Archive for the ‘Healthcare’ Category
Paul Kiel (ProPublica) and Chris Arnold (NPR) have an interesting story on how bad the US healthcare system is, compared to healthcare in most Western countries:
On the eastern edge of St. Joseph, Missouri, lies the small city’s only hospital, a landmark of brick and glass. Music from a player piano greets visitors at the main entrance, and inside, the bright hallways seem endless. Long known as Heartland Regional Medical Center, the nonprofit hospital and its system of clinics recently rebranded. Now they’re called Mosaic Life Care, because, their promotional materials say: “We offer much more than health care. We offer life care.”
Two miles away, at the rear of a low-slung building is a key piece of Mosaic—Heartland’s very own for-profit debt collection agency.
When patients receive care at Heartland and don’t or can’t pay, their bills often end up here at Northwest Financial Services. And if those patients don’t meet Northwest’s demands, their debts can make another, final stop: the Buchanan County Courthouse.
From 2009 through 2013, Northwest filed more than 11,000 lawsuits. When it secured a judgment, as it typically did, Northwest was entitled to seize a hefty portion of a debtor’s paycheck. During those years, the company garnished the pay of about 6,000 people and seized at least $12 million—an average of about $2,000 each, according to a ProPublica analysis of state court data.
Many were uninsured Heartland patients who were eligible for financial aid that would have eliminated or drastically cut their bills. Instead, they were charged full price for their care, without the deep discounts negotiated by insurers, according to court records, interviews and data provided by Heartland. No other Missouri hospital sued more of its patients.
Blue collar workers, Walmart cashiers, nursing home aides, clerical staffers—these types of patients have long been the most vulnerable to unexpected debt. They can’t afford insurance, yet they’re not poor enough for Medicaid. Even after the 2010 Affordable Care Act, about 30 million Americans remain uninsured, in part because some states, like Missouri, have not expanded Medicaid to cover more of the poor.
Earlier this year, ProPublica and NPR reported that the wages of millions of U.S. workers are diverted to pay off a variety of consumer debts. Most states, like Missouri, allow creditors to take a quarter of after-tax wages—an amount that government surveys show is unaffordable for lower-income families.
Consumer advocates say the laws governing wage garnishment are outdated and overly punitive, regardless of the debt’s source. But the consequences are especially dire when garnishment is used to collect unavoidable health care bills—with interest and legal fees piled on.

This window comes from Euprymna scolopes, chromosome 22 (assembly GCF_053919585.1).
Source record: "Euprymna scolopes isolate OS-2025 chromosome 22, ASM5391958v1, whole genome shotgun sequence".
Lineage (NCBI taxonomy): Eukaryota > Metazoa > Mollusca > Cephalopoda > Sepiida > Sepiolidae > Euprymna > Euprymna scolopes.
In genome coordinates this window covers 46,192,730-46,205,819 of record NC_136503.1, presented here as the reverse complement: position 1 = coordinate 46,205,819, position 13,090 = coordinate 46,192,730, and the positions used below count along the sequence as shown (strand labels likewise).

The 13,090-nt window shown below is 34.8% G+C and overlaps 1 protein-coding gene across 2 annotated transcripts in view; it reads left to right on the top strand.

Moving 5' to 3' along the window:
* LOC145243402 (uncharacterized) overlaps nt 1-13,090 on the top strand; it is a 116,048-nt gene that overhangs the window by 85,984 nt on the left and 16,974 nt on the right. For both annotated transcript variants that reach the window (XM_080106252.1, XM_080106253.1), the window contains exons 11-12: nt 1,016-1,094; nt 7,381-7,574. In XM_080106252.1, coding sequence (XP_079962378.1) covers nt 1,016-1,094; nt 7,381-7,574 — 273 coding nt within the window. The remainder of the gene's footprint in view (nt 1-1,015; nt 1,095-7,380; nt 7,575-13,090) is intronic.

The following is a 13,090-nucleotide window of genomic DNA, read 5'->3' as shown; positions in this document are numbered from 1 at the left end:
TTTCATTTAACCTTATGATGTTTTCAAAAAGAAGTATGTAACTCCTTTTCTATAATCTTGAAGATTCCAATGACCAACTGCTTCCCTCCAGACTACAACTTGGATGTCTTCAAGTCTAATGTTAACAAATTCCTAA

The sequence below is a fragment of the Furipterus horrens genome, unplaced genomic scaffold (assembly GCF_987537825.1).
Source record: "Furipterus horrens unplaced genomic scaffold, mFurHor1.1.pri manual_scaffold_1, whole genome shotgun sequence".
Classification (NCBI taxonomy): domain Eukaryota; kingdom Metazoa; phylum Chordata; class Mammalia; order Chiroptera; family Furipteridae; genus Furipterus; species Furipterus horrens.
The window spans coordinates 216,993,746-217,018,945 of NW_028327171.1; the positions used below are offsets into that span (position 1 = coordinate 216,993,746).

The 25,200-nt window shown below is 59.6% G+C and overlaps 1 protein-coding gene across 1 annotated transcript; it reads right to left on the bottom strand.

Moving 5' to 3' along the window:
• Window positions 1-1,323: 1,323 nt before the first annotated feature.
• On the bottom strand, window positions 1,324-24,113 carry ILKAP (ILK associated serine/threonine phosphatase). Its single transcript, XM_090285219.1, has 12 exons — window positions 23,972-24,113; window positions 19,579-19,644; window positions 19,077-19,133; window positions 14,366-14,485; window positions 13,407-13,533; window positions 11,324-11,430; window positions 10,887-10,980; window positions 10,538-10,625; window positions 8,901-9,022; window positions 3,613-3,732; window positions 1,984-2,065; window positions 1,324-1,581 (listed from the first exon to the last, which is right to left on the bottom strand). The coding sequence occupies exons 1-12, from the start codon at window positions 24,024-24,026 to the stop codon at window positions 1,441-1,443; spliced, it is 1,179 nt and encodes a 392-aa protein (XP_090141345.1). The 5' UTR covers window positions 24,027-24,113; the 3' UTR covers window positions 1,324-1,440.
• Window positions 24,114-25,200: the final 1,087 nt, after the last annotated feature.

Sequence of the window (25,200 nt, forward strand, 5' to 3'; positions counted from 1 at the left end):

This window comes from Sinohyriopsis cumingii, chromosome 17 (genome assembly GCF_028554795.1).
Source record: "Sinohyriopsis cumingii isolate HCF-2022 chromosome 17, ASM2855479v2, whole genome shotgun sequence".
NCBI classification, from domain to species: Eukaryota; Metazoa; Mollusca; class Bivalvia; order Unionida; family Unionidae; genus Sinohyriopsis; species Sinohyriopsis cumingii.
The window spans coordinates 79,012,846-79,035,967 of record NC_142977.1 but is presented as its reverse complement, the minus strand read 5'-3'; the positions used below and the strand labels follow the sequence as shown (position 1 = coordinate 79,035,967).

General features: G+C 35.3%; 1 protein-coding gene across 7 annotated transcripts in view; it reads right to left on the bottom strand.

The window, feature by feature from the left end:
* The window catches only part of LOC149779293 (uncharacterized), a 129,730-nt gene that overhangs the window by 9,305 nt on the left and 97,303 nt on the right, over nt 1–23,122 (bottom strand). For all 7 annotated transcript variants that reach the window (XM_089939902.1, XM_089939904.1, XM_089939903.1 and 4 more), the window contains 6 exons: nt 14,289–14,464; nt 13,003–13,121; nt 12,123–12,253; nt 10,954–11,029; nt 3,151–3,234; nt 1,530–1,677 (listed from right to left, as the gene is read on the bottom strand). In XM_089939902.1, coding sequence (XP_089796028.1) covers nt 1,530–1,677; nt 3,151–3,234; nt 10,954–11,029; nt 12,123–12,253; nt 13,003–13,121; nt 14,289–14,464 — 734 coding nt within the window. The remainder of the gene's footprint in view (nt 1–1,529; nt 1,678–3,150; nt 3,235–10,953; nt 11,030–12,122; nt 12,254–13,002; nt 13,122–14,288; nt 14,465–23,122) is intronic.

No one tracks how many hospitals sue their patients and how frequently, but . . .
Continue reading. And do read the whole thing: it’s an in-depth article.
The US could fix this if it wanted, but it’s easier just to screw over poor people.
Hannah Block reports for NPR:
Checking into a hospital can boost your chances of infection. That’s a disturbing paradox of modern medical care.
And it doesn’t matter where in the world you’re hospitalized. From the finest to the most rudimentary medical facilities, patients are vulnerable to new infections that have nothing to do with their original medical problem. These are referred to as healthcare-acquired infections, healthcare-associated infections or hospital-acquired infections. Many of them, like pneumonia or methicillin-resistantStaphylococcus aureus (MRSA), can be deadly.
The World Health Organization estimates that “each year, hundreds of millions of patients around the world are affected” by healthcare-acquired infections. In the United States, the Office of Disease Prevention and Health Promotion in the Health and Human Services Department estimates that 1 in 25 inpatients has a hospital-related infection. In developing countries, estimates run higher.
Hospital bed safety railings are a major source of these infections. That’s what Constanza Correa, 33, and her colleagues have found in their research in Santiago, Chile. They’ve taken on the problem by replacing them, since 2013, with railings made of copper, an anti-microbial element.
Copper definitely wipes out microbes. “Bacteria, yeasts and viruses are rapidly killed on metallic copper surfaces, and the term “contact killing” has been coined for this process,” wrote the authors of an article on copper in Applied and Environmental Microbiology. That knowledge has been around a very long time. The journal article cites an Egyptian medical text, written around 2600-2000 B.C., that cites the use of copper to sterilize chest wounds and drinking water.
Correa’s startup, Copper BioHealth, has not yet assessed the railings’ impact in Chilean hospitals. But a study of the effects of copper-alloy surfaces in U.S. hospitals’ intensive care units, published last year in Infection Control and Hospital Epidemiology, showed promising results: Their presence reduced the number of healthcare-acquired infections from 8.1 percent in regular rooms to 3.4 percent in the copper rooms.
Correa spoke with Goats and Soda a few hours before she presented her work at a Latin America innovation conference earlier this month, hosted by the Inter-American Development Bank in Washington, D.C.
You have a simple strategy to combat hospital-associated infections. Tell me what it involves. . .
Len Charlap, a retired math professor, has had two outpatient echocardiograms in the past three years that scanned the valves of his heart. The first, performed by a technician at a community hospital near his home here in central New Jersey, lasted less than 30 minutes. The next, at a premier academic medical center in Boston, took three times as long and involved a cardiologist.
And yet, when he saw the charges, the numbers seemed backward: The community hospital had charged about $5,500, while the Harvard teaching hospital had billed $1,400 for the much more elaborate test. “Why would that be?” Mr. Charlap asked. “It really bothered me.”